Thursday, November 24, 2016

Back Porch Poem

Grampa's pistola,
A watch --gold-- a
Rule of folding brass,
A netting shuttle I
Watched, when I was
Little,  get whittled
From shingle under
A shady tree sees me.
Grandma's scissors parked
In Portuguese cork,
A box of pins,
This is how settlement
Begins: someone
Builds a shadow,
A shadowbox, and under
Glass each soul looks
Out, out of the past,
And in reflection
Sees outlines of
Things to be --like
Us, like you and me.


  1. Replies
    1. Thanks, Rick. Been working on this poem a long time --and will doubtless continue.

  2. I've looked at things used by generations before me, and imagined them being used, and what the users might be thinking ... and I've thought about the generations still to come and wonder if they will ponder our little items of everyday use in the same way I do.

    You've captured that wondering here, beautifully, Geo.

    1. O Jenny, Every time I think the wondering is captured, the poem rewrites itself. And yes, futurepeople will ponder our time here and hopefully be rewarded by it.

  3. Funny how when you are young these things just are, but when you are older and look back on them they take on so much more meaning. My great grandmother had an old singer sewing machine in her kitchen. Still think of it every time I see one, and of the weekend I was sent to stay with her, not sure why, and she helped me make a quilt out of old pieces of material she had laying around.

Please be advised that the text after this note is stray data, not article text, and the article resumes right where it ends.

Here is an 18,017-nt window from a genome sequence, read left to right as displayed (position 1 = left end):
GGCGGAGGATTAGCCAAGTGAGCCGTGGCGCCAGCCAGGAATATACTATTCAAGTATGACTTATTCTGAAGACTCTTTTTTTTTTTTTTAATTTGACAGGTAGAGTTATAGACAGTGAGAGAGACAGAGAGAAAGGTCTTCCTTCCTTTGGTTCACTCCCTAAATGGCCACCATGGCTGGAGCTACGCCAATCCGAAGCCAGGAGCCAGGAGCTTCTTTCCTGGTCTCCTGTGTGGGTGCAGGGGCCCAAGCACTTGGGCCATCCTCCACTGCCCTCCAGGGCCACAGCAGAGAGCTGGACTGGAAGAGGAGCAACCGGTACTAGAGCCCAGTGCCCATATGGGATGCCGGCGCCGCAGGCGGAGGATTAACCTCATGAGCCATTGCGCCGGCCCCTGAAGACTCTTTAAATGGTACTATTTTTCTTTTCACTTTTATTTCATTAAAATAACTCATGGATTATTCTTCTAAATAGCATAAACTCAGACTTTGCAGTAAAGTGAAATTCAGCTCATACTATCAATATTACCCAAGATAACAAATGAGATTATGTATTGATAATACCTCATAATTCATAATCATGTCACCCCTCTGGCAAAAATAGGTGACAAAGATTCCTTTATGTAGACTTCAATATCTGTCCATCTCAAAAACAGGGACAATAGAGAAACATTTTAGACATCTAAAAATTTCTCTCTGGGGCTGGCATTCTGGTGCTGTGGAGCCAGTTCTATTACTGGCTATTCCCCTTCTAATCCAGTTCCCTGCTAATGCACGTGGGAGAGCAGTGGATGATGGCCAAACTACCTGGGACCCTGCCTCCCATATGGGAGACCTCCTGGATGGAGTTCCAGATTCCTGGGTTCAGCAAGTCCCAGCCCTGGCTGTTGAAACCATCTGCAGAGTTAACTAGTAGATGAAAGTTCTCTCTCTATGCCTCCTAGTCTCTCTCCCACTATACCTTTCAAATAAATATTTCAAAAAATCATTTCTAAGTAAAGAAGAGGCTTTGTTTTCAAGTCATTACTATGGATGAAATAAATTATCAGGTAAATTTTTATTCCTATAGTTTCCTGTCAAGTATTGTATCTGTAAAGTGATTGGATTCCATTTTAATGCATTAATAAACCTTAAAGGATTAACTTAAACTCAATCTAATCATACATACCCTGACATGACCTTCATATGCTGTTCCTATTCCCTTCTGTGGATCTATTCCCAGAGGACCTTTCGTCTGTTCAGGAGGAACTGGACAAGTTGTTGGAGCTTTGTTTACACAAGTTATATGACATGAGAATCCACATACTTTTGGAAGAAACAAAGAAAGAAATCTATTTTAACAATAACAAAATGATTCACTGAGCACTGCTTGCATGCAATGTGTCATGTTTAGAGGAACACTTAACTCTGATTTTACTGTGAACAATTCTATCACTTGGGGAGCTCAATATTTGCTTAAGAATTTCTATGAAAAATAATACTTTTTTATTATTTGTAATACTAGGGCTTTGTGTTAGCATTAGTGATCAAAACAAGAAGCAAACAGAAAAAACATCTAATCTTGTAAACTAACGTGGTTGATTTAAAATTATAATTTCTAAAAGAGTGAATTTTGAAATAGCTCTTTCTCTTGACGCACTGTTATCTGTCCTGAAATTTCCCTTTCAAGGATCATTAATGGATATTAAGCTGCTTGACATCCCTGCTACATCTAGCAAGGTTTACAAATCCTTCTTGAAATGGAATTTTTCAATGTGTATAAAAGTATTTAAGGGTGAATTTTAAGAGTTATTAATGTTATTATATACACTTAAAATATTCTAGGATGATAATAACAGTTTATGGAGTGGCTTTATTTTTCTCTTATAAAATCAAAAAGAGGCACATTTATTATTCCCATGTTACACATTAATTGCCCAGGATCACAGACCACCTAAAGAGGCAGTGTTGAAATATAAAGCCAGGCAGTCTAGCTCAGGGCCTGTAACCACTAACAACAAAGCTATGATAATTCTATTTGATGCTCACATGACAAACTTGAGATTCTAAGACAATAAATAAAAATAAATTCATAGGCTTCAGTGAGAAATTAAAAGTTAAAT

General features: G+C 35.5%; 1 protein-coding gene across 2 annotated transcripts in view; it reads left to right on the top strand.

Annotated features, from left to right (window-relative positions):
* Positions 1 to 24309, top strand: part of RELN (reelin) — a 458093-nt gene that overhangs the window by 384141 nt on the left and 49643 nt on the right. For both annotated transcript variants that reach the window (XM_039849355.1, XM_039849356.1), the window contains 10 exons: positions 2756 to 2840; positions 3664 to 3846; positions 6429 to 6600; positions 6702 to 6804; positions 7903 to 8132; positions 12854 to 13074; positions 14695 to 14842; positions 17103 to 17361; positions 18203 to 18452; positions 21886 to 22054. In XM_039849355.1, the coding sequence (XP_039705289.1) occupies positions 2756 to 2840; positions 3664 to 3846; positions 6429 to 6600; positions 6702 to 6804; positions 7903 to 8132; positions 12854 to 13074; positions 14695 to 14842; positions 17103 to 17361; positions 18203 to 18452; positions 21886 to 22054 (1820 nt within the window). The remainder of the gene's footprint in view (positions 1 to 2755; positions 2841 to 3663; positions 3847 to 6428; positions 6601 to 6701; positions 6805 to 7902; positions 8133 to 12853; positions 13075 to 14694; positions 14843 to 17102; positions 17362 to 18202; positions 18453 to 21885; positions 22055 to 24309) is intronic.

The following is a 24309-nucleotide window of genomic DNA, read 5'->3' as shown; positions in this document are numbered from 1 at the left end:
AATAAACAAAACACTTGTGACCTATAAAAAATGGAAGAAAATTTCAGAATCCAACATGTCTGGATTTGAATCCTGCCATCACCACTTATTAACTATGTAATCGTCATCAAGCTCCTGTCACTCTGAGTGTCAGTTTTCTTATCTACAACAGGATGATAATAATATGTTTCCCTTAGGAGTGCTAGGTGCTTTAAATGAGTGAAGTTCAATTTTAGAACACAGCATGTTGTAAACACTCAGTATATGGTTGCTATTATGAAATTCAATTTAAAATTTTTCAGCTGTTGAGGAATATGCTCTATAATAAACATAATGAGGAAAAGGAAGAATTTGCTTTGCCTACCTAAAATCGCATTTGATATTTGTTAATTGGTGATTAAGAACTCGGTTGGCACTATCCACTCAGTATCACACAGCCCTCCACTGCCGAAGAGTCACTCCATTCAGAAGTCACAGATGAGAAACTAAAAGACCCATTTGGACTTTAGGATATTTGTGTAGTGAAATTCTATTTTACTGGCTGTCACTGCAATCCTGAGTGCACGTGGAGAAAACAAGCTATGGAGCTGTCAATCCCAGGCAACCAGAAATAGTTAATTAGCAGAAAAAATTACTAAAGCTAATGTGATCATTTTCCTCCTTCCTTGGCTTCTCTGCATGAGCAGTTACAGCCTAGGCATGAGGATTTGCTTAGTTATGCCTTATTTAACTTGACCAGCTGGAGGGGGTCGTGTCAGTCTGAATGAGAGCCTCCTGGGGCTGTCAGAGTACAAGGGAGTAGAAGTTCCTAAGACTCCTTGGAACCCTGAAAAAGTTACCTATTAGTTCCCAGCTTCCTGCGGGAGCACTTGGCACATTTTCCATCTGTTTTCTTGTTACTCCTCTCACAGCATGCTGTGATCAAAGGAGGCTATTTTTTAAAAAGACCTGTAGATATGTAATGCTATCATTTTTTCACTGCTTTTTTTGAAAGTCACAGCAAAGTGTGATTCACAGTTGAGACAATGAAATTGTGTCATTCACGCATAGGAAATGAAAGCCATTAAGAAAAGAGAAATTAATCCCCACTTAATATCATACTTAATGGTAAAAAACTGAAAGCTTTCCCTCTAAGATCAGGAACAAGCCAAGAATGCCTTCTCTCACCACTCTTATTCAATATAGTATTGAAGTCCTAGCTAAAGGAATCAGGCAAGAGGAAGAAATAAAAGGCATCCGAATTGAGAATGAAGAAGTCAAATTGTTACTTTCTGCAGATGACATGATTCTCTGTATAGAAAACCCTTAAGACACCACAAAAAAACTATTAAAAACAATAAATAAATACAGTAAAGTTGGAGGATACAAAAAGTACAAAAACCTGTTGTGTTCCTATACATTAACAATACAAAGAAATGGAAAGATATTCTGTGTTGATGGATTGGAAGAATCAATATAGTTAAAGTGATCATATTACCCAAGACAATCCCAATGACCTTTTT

1. Dear Chicken, I too had a Treadle-Singer grandma, and when I see her scissors and pinbox in our back porch display, I think of her gentle, busy hands creating and mending at the sewing machine. Sewing didn't stop at usefulness, it was an expression of love.

    2. I hope that my grandkids remember me the way I remember mine and you yours. For some reason, I've given that so much more weight than I did parenting. Age, I guess.

  4. Oh WOW!!
    Geo...this truly grabbed me by the Soul.
    All those beautiful Souls looking out at us in the here and now...I wonder what they are thinking of us and the way we live now?
    Oh gosh...this is utterly delightful...:))

    1. Thank you, Ygraine. I do hope the modern communities that spread over California settlements worked by my grandparents' generation would meet at least somewhat with their approval. They were strong and gentle, and they loved what they learned of us in life. From the shadowbox of memory, they love us still.

  5. Fragile yet certain - a beautiful piece that weaves the past, present, and future together. I'm left with a hopeful grin, as I often am after a visit. Thank you, Geo.
    Take gentle care.

  6. I have always thought that newer generations have newer things: newer gadgets, newer tools, newer facilities and services etc.

    After reading this post, I realize what I have thought is only partially true. Many things go out of use because many activities or needs themselves get out of favour. Thank you Geo for making me realize this!


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